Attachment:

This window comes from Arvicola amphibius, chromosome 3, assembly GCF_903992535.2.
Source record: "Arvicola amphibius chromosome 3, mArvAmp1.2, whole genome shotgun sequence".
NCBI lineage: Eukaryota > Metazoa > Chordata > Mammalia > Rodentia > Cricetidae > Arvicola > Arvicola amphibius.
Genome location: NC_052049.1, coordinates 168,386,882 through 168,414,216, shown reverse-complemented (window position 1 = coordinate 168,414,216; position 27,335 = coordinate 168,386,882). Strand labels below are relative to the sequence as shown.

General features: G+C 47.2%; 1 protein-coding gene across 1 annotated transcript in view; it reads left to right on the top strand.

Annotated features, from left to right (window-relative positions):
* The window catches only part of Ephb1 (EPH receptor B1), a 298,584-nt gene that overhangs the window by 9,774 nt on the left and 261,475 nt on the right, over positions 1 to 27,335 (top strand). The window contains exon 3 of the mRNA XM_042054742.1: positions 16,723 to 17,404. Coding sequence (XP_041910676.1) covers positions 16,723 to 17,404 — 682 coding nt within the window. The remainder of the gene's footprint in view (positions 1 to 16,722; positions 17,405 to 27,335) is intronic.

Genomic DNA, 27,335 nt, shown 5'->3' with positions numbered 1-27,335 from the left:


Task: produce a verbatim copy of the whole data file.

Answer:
This window comes from Arvicola amphibius, chromosome 3, assembly GCF_903992535.2.
Source record: "Arvicola amphibius chromosome 3, mArvAmp1.2, whole genome shotgun sequence".
NCBI lineage: Eukaryota > Metazoa > Chordata > Mammalia > Rodentia > Cricetidae > Arvicola > Arvicola amphibius.
Genome location: NC_052049.1, coordinates 168,386,882 through 168,414,216, shown reverse-complemented (window position 1 = coordinate 168,414,216; position 27,335 = coordinate 168,386,882). Strand labels below are relative to the sequence as shown.

General features: G+C 47.2%; 1 protein-coding gene across 1 annotated transcript in view; it reads left to right on the top strand.

Annotated features, from left to right (window-relative positions):
* The window catches only part of Ephb1 (EPH receptor B1), a 298,584-nt gene that overhangs the window by 9,774 nt on the left and 261,475 nt on the right, over positions 1 to 27,335 (top strand). The window contains exon 3 of the mRNA XM_042054742.1: positions 16,723 to 17,404. Coding sequence (XP_041910676.1) covers positions 16,723 to 17,404 — 682 coding nt within the window. The remainder of the gene's footprint in view (positions 1 to 16,722; positions 17,405 to 27,335) is intronic.

Genomic DNA, 27,335 nt, shown 5'->3' with positions numbered 1-27,335 from the left: